The notary will draft the contract for review by the seller and buyer. It is the notary’s responsibility to ensure both parties fully understand the contents of the contract. In the event of dealing with an international buyer or seller, the notary will need to arrange a professional translator, if necessary. Once the contract has been signed by all parties it becomes legally binding.

The notary will then handle further steps with the local court, which once approved (taking usually around six weeks), the notary will set the purchase price due to be paid. The buyer pays directly to the seller and receives the keys for the property. The seller sends evidence to the notary that the purchase price has been received and only then does the notary arrange the transfer in the land register to the new owner.

Buying a house in Germany: Checklist

If you’re considering buying a property in Germany, these are the stages that you will need to go through.

1. Investigate mortgages and get an offer in principle

2. Find a suitable property

3. Make an offer

4. The notary (notar) will draw up the sale contract

5. Finalize the mortgage

6. Sign the contract

7. Notary registers the sale

8. Four weeks later, you must pay the property sale tax

What about buyers outside of Germany?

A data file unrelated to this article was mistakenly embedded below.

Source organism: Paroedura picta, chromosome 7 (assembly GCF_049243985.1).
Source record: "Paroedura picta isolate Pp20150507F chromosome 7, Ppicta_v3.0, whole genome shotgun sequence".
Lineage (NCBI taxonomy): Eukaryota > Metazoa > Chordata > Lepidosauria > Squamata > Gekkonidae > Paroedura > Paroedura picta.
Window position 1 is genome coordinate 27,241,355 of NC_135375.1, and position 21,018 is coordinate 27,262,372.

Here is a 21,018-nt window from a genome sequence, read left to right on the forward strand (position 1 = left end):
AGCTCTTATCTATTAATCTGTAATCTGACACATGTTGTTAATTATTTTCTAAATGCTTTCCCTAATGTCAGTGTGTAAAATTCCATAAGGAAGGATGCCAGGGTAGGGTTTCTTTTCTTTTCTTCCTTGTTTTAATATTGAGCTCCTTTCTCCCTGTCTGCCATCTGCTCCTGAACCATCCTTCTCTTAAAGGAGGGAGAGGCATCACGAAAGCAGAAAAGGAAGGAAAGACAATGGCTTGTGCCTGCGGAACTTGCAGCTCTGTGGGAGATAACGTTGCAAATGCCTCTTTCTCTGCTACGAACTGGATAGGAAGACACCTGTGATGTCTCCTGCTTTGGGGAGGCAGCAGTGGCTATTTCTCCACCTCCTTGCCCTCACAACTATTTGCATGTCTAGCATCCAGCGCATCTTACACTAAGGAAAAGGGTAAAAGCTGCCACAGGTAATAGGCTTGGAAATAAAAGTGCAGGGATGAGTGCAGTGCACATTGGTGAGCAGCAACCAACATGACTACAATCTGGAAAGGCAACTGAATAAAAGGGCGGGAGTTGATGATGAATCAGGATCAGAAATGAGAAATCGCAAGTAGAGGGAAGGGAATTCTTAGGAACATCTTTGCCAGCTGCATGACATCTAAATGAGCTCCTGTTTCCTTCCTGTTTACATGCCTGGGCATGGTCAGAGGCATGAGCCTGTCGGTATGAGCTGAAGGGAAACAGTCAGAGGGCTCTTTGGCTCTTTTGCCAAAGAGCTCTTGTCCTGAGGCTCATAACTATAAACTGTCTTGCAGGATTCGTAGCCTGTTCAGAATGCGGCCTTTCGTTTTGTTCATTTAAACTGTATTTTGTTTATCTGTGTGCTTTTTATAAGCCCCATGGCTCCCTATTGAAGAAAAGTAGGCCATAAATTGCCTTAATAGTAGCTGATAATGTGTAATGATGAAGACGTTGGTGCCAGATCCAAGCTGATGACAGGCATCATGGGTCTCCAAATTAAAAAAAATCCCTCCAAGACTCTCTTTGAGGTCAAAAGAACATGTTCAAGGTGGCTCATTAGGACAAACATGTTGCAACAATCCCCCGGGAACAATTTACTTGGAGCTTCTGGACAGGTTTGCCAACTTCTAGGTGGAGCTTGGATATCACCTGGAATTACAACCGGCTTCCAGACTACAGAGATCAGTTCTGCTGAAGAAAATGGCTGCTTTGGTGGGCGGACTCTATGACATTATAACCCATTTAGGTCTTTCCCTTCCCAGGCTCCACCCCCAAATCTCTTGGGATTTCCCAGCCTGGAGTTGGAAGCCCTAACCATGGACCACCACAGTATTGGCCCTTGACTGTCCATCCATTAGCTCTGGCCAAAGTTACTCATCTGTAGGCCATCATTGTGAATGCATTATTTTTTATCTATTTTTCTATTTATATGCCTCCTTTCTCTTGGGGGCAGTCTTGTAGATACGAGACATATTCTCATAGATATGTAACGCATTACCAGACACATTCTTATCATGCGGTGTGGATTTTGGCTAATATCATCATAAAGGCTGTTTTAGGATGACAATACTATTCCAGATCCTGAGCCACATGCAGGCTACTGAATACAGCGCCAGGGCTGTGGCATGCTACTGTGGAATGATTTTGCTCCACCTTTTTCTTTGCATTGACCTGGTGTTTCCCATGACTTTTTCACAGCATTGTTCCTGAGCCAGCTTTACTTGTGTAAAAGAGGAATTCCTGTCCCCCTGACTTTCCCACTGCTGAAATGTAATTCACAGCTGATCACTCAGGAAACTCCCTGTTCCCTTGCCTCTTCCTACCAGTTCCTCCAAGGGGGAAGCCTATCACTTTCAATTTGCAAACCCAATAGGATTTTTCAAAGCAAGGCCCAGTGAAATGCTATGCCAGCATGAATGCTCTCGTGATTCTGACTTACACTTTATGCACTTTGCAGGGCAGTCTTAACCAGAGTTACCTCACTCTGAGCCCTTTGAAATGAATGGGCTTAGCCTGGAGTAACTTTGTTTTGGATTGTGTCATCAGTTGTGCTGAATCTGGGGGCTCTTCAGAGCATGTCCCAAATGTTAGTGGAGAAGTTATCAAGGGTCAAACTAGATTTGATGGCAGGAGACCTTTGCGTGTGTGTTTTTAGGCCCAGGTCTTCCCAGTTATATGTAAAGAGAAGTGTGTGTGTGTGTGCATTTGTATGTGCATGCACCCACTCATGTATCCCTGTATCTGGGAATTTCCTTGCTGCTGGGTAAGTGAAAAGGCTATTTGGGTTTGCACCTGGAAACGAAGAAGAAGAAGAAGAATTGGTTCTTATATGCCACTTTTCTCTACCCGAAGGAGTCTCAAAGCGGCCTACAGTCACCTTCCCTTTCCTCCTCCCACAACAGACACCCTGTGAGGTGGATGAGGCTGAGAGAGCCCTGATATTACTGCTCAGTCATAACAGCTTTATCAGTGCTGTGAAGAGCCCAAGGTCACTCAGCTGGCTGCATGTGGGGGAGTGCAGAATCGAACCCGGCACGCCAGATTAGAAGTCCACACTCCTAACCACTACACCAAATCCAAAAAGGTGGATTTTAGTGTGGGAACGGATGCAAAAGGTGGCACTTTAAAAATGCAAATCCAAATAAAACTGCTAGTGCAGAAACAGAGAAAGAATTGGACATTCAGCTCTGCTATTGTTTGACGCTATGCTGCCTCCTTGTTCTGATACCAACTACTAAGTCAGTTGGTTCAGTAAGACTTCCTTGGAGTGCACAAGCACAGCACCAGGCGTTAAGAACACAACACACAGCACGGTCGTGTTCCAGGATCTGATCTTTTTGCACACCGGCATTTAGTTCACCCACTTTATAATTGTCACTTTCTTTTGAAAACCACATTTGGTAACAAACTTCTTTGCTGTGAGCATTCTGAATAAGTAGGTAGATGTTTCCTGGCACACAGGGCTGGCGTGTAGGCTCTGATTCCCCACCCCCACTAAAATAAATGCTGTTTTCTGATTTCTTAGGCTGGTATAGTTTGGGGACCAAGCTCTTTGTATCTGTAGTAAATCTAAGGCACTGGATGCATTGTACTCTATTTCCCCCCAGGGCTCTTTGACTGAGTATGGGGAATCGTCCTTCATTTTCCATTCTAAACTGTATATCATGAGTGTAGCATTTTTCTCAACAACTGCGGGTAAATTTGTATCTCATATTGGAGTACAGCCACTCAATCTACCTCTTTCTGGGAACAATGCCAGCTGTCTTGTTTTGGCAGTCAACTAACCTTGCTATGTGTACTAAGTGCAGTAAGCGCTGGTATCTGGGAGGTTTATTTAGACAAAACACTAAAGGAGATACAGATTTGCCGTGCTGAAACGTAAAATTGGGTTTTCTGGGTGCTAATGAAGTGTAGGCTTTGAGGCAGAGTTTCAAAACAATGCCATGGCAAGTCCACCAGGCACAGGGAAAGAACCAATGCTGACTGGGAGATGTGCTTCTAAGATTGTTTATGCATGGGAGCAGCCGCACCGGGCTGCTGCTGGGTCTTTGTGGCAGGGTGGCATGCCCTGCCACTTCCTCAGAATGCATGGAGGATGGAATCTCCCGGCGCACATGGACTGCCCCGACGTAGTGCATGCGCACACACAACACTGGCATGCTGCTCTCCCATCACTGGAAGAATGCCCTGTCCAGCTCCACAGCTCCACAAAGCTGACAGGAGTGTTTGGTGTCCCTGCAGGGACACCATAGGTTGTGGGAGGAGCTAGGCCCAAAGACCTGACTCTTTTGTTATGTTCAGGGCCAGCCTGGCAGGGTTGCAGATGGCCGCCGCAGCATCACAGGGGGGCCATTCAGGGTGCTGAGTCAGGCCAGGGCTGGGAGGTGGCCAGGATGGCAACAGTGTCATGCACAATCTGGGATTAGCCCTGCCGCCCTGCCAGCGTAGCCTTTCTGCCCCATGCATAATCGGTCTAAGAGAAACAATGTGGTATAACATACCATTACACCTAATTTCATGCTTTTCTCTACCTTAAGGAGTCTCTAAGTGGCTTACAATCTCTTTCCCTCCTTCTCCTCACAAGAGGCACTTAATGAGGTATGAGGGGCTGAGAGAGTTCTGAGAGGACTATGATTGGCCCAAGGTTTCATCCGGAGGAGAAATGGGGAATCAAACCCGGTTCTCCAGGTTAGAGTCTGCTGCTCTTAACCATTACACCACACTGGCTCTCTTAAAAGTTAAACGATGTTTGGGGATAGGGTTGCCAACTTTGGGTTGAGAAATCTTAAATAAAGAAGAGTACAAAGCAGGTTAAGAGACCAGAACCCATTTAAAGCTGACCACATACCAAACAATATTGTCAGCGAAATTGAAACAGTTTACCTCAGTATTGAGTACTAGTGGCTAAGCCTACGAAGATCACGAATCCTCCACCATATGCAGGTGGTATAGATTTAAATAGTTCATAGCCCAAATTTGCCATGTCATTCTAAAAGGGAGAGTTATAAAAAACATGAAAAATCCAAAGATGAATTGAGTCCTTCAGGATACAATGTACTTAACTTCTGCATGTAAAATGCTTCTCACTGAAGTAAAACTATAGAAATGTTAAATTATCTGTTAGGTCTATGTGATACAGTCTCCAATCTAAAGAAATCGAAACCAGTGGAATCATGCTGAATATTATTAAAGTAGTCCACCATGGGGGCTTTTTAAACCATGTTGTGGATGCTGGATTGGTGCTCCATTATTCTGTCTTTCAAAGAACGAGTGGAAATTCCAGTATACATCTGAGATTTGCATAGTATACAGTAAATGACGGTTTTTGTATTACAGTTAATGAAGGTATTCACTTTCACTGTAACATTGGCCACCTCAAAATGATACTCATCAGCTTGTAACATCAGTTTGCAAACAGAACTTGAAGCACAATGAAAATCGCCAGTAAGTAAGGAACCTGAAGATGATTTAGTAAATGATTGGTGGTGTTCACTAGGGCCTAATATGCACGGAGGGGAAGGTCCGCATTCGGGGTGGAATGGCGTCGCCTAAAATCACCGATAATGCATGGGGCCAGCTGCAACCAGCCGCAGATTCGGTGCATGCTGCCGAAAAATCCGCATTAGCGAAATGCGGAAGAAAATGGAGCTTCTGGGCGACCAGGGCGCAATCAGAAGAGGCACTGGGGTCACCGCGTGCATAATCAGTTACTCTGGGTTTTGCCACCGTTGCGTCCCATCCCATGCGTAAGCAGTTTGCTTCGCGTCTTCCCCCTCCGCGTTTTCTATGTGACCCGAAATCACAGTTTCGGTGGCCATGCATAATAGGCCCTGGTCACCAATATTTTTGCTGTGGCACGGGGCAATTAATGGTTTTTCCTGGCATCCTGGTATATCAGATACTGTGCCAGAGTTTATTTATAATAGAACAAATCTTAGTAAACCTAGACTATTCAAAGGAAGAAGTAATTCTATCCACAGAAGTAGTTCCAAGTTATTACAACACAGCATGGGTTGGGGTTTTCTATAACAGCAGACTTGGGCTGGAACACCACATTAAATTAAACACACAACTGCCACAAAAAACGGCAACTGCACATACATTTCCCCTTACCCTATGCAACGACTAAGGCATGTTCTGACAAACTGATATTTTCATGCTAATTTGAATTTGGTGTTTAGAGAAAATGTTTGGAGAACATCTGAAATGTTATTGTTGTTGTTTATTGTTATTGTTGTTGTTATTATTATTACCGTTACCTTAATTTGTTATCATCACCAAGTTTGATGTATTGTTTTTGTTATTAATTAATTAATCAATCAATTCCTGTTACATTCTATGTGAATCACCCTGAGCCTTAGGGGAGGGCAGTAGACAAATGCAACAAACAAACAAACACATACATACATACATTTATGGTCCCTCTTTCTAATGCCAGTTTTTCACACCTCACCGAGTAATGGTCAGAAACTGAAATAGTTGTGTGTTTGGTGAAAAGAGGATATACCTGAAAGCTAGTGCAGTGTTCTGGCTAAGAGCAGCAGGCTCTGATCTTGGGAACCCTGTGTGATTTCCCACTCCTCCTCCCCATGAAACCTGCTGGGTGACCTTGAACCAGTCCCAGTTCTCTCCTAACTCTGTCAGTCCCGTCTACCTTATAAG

Foreign or international buyers and sellers buying a property in Germany, who are unable to be present or do not wish to travel, will be represented at the appointment (usually by Fine & Country Germany), enabling them to approve the contract from their home country at a notary or the German embassy. Financing is available for non German citizens, but typically won’t cover more than 60% of the purchase price. Fine & Country Germany have years of experience working with international customers, and are able to speak seven different languages, including German, English, Portuguese, Spanish, French, Italian and Polish.

If you are interested in investing in a rental property in Germany with no intention of living there, this is possible for international buyers with no additional taxes or registrations. All homeowners renting out a property will only have to pay the usual income tax in Germany. If you speak to an agent, they will be more than happy to talk you through the process.

Buying Property in Germany: FAQs

Can a foreigner buy a house in Germany?

Yes! There are no restrictions that prevent foreigners from buying a house in Germany.

Is it worth buying property in Germany?

Despite high prices, that are more competitive than in London, Greece or Madrid, buying a property in Germany is still worthwhile. Property investors can be safe in the knowledge that as the demand is higher than the supply, house prices will continue to rise, ensuring secure property investments.

Are there property taxes in Germany?

Yes, you will need to pay property tax within a month of your purchase being finalised. Property tax varies from state to state and is calculated as a percentage of the sale price.

Does buying a house in Germany qualify you for a residency visa?

No, buying a property does not automatically qualify you for a residency visa.

Contact us

If you have more questions regarding a property investment or plans to relocate to Germany, contact Fine & Country Germany today to start your journey.

If you missed our previous webinars for moving to Portugal or France, get caught up on all of the details and watch them below.